Tributes paid to Preston's Guild Wheel creator Peter Ward
The head of world cycling has led the tributes to Guild Wheel creator Peter Ward who has died at the age of 83.
Brian Cookson described the former international racer as “one of the most influential people in my life.”
Peter, who served as a Preston councillor for more than 30 years and was a magistrate for four decades, passed away peacefully in the Royal Preston Hospital surrounded by his family.
He had been ill since April, but looked to be improving when his condition suddenly detriorated.
“He had even been talking about getting back on his bike,” said his wife of 62 years, Nora, a former chair of Lancashire County Council.
“I was so proud of him. I couldn’t have wished for a better husband and a better life. The whole family was with him at the end, even the grandchildren. That’s how much he was loved.”
Peter, who was awarded an MBE in 2013 for his services to cycling, was half of the inspiration behind the creation of the Guild Wheel. His co-designer, fellow cyclist Mike Atkins, died in 2013.
Brian Cookson, president of the Union Cycliste Internationale (UCI), said: “We had great times on the bike, training and racing, and many fascinating discussions on the way to and from races. Although it is many years ago now, those were part of my formative years and I will never forget them.
“Peter helped me to raise my aspirations in life because he always had the attitude that that if you wanted something improved or changes then it was up to you to contribute to that change.
“So I can say in all honesty that I would never have begun the journey that has ended in me becoming UCI President if I hadn’t known Pete. It was a privilege to have known him.”
The nationally acclaimed Guild Wheel was created as the legacy of the 2012 Preston Guild. The 21-mile orbital greenway around the city had been years in the planning and is now used by more than 100,000 cyclists, runners and walkers every year.
But five years on Peter found himself fighting an exhausting campaign to prevent users being put at risk by traffic being created by housing developments springing up across the north of Preston.
“In recent years the Guild Wheel gave him too much stress,” said Nora. “His main aim throughout had been the safety of pedestrians, cyclists and children – that’s why he designed it – and what they are doing now hurt him deeply.”
One of his three children, daughter Cerise, said: “It was a real battle for him, really difficult. We all helped him with the campaign, but it was just draining.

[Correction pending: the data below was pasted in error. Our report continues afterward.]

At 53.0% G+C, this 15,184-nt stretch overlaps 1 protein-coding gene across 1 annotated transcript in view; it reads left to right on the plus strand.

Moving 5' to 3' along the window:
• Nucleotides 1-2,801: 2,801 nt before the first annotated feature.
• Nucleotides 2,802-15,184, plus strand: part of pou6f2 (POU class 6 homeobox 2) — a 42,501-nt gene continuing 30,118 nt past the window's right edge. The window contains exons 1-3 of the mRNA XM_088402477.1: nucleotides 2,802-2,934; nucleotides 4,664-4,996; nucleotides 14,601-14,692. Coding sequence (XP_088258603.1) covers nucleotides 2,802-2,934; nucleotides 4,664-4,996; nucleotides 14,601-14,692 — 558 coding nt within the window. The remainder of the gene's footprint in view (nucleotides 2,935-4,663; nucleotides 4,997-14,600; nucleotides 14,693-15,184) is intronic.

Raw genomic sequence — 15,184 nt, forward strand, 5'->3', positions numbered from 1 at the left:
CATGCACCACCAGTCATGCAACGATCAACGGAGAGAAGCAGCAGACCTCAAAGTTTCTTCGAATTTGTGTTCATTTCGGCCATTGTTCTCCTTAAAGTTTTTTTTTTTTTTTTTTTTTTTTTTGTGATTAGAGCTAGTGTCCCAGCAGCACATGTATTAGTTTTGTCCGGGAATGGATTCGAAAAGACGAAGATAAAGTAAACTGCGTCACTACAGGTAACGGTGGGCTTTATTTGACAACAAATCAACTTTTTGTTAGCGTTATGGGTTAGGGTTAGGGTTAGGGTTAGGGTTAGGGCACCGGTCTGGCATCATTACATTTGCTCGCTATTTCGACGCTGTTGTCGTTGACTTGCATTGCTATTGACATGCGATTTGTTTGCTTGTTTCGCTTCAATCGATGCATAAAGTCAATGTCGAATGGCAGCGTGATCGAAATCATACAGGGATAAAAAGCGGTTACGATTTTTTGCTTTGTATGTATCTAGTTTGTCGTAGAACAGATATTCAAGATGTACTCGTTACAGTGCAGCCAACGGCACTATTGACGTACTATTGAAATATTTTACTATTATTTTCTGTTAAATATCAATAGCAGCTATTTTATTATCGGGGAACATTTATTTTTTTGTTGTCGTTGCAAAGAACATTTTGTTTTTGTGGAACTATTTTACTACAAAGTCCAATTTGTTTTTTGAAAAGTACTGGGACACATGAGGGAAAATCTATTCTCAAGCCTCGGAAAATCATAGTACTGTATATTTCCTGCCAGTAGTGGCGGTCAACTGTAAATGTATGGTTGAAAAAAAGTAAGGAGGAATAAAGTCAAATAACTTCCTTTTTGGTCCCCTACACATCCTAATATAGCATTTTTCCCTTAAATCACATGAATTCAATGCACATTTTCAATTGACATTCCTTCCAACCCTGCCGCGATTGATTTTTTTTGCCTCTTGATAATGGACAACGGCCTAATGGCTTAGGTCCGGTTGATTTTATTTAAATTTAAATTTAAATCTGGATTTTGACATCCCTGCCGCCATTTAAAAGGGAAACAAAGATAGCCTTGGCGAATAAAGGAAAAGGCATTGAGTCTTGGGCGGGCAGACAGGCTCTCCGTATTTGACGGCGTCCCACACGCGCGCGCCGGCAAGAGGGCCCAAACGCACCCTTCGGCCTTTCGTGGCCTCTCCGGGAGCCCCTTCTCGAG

“We all hope the Guild Wheel is a legacy to my dad – and for the whole of Preston – because it meant so much to him.”
Her sister Marie added: “Dad will leave such a big hole in all our lives.
“He was such an inspiration to us, such a role model for all our children. We are all so proud of him.”
Peter, who became a Guild Burgess in Preston in 2012, served the council in two spells and was a former housing chairman.
As an international rider he was nicknamed “the Stirling Moss of cyling” because of his fearless riding style which brought him more than his fair share of spectacular crashes.
He won more than 30 first class events and rode for England three times. He continued cyling for pleasure until his illness in April this year, often riding up to 70 miles a day, even in his eighties.
Away from sport and civic duties, Peter was a dedicated trade unionist at British Aerospace at Warton, eventually being elected as national president of TASS, now Unison.
In 1992 he was involved in commissioning the sculpture of the 1842 martyrs in front of Preston’s former Corn Exchange.
Councillor Peter Rankin, Leader of Preston City Council said: “It’s very sad to hear that Peter has died. He has been a marvellous ambassador for cycling in Preston for many years and well deserved his MBE in 2013 for his work on the Guild Wheel.
“Not many of us will leave a lasting legacy; Peter has.
His enthusiasm, determination, drive and commitment to cycling were instrumental in seeing through the achievement of the fantastic Guild Wheel. Peter of course was a man of many parts. He had been a staunch trade unionist when he worked at BAE, and whilst a Councillor on Preston Council was a focused and enthusiastic Chair of Housing.
“But it will be the Guild Wheel that Peter will be most remembered for. His vision made it happen. “